By Barry Maher
“Do you want to buy some magazines?”
If you stood on a corner and asked passersby that question, how many people do you think you’d have to ask before someone said, Yes? Or even, Maybe.
The first real job I ever had—where they gave me a paycheck and took out taxes—was selling magazine subscriptions door to door when I was 16. They’d ship a bunch of us over to some distant neighborhood and set us loose on the poor souls who lived there.
I can still remember the first line of my pitch. “Hi, I’m Barry one of the boys in the neighborhood.” Well I was Barry, and I was a boy and I was in the neighborhood. But I certainly didn’t live there. Not the way to sell, and even at 16 I should have known better.
In the neighborhoods we worked—on Saturdays and early evenings—people would occasionally come to the door whom we didn’t want to waste our valuable sixteen-year-old time pitching. They’d be drunk or crazy or underage or so obviously impoverished they’d never pass the credit check. (We sold large, expensive packages of magazines.)
In order, to get rid of one of these people as quickly as possible, we only had to ask one question, “Would you like to buy some magazines?”
The answer was always immediate, and it was always, “No.” No one ever even asked what magazines we were selling.
It’s like the old saw about a guy standing on a corner propositioning every passing woman, figuring that sooner or later one would say, “Yes.” Maybe. But by the time it happened he might be too old to do anything about it.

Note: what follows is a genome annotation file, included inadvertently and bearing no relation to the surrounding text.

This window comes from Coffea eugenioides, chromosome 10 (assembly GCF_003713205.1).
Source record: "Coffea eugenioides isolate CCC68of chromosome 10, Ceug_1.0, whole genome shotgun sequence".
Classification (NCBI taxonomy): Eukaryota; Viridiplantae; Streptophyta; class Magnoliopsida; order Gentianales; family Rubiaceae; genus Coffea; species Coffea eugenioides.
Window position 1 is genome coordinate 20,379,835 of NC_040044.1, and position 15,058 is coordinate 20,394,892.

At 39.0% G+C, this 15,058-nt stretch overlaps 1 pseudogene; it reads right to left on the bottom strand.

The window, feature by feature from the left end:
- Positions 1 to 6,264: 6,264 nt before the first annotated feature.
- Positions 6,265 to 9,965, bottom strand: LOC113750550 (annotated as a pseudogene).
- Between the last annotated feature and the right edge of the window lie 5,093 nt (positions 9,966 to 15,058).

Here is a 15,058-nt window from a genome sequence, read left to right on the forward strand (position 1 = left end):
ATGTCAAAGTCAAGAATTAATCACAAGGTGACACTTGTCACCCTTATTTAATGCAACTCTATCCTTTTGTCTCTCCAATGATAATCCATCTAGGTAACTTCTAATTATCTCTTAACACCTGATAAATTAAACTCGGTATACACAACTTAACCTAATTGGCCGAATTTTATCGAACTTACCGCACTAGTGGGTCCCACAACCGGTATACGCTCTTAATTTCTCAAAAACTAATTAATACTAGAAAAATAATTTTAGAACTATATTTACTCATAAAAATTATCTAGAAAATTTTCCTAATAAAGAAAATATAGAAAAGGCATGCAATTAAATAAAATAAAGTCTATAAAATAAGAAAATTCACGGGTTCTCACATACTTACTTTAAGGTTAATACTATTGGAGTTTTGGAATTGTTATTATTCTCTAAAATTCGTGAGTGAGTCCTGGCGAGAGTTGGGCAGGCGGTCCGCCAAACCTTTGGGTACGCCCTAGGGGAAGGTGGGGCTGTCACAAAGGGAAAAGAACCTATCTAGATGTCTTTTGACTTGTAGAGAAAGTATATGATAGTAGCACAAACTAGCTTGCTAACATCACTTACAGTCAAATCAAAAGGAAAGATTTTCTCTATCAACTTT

David Oglivy, founder of the Oglivy & Mather ad agency said, “In the modern world of business, it is useless to be a creative original thinker unless you can also sell what you create. Management cannot be expected to recognize a good idea unless it is presented to them by a good salesperson.”
“In my thirty-five years or so of observing people in organizations,” organizational expert Thomas L. Quick notes, “I’ve concluded beyond question that the people who get things done and who are most effective in getting the results they want are those with superb selling skills.”
You and your ideas and your vision are your products. How well have you been selling them to those you need to reach? Have you been keeping your own strongest selling points hidden, hoping that they’re self-evident, or figuring that the upper echelon of the company should be able to puzzle them out on their own? Are you even sure what the most effective selling points to them might be?
If you want one of your people to reach new heights, how well have you sold that vision to her–in a way that she’ll understand not only intellectually but emotionally and motivationally? Are you even sure what the most effective selling points to her might be?
Besides being CEO of the company of you, you’ve also got to be the national sales manager and the number one salesperson. If you aren’t selling yourself and your ideas, who is?
Too frequently when we want something in business, we simply ask our bosses, our subordinates, our co-workers or even our customers, “Would you like to buy some magazines?” Without doing any selling. You need to ask; if you don’t ask you don’t get. But if all you do is ask, you’ve got about as much chance of getting satisfaction as that love-starved guy on the street corner.
Las Vegas, Nevada
Los Angeles, California.